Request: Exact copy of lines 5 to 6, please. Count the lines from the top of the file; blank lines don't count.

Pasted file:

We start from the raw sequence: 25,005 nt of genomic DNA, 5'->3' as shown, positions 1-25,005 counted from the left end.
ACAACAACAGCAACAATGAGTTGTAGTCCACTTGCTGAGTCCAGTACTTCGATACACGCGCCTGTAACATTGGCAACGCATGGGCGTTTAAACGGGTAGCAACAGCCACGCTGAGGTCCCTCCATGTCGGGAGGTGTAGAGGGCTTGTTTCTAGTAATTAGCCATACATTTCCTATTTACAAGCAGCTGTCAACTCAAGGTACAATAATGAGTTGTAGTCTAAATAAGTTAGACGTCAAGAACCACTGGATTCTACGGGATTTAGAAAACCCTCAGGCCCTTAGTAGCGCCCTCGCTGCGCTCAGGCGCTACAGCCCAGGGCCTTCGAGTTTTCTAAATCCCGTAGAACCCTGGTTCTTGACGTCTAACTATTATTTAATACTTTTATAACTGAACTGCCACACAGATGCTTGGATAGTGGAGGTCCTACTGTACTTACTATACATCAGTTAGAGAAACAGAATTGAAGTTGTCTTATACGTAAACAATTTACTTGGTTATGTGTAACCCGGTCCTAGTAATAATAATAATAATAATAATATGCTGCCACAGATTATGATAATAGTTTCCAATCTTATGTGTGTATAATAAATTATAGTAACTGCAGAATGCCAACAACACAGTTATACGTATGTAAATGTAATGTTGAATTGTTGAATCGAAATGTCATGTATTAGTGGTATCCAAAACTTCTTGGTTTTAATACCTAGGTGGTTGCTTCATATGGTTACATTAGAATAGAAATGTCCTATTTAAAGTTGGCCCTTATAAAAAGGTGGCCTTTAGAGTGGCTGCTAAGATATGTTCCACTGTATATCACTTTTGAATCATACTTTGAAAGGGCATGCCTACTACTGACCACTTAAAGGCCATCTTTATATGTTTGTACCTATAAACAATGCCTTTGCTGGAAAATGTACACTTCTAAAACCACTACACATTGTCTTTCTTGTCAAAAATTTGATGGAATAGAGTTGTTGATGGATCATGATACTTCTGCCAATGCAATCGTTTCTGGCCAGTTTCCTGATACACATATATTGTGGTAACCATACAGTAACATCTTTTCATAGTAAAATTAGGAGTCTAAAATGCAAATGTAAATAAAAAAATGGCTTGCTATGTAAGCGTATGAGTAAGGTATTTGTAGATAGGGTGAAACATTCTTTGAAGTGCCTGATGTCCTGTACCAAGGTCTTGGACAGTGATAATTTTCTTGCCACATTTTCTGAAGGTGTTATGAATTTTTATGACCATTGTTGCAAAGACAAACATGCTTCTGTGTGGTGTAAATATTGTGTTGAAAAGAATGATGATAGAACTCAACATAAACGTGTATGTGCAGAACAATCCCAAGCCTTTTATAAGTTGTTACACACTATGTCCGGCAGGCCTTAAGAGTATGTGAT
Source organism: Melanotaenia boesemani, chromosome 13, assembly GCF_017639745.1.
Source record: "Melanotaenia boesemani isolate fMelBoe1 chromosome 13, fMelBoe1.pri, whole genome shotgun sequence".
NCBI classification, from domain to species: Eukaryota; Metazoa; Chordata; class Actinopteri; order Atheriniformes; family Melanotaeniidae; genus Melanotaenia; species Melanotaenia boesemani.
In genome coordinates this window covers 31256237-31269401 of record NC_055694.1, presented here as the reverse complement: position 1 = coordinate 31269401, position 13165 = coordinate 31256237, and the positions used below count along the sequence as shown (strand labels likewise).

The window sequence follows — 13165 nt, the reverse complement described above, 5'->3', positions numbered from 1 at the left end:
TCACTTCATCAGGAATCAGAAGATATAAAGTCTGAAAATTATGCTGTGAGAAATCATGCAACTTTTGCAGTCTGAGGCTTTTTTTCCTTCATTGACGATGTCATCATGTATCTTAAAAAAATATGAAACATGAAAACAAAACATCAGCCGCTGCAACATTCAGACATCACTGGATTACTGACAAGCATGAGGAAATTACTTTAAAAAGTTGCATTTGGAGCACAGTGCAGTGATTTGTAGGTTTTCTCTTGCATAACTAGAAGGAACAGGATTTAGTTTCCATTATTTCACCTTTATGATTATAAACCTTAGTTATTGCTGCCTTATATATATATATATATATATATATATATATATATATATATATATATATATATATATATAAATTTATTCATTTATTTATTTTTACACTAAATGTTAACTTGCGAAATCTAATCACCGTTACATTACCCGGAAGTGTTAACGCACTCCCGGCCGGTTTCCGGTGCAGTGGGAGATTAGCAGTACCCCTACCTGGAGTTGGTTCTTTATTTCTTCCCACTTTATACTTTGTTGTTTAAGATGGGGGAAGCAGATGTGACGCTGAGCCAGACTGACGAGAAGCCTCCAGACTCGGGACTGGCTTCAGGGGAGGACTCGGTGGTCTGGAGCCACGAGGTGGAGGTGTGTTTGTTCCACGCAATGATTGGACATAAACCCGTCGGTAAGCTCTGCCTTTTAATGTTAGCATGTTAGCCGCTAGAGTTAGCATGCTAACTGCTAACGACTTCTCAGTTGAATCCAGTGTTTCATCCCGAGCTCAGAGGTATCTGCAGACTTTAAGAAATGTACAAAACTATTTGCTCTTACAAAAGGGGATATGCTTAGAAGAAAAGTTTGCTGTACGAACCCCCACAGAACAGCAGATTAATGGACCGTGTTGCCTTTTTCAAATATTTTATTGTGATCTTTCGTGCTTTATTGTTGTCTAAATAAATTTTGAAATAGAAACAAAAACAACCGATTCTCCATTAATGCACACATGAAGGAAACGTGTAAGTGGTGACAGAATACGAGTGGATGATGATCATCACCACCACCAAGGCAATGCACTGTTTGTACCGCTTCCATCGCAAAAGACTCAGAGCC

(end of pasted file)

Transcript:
NCBI classification, from domain to species: Eukaryota; Metazoa; Chordata; class Actinopteri; order Atheriniformes; family Melanotaeniidae; genus Melanotaenia; species Melanotaenia boesemani.
In genome coordinates this window covers 31256237-31269401 of record NC_055694.1, presented here as the reverse complement: position 1 = coordinate 31269401, position 13165 = coordinate 31256237, and the positions used below count along the sequence as shown (strand labels likewise).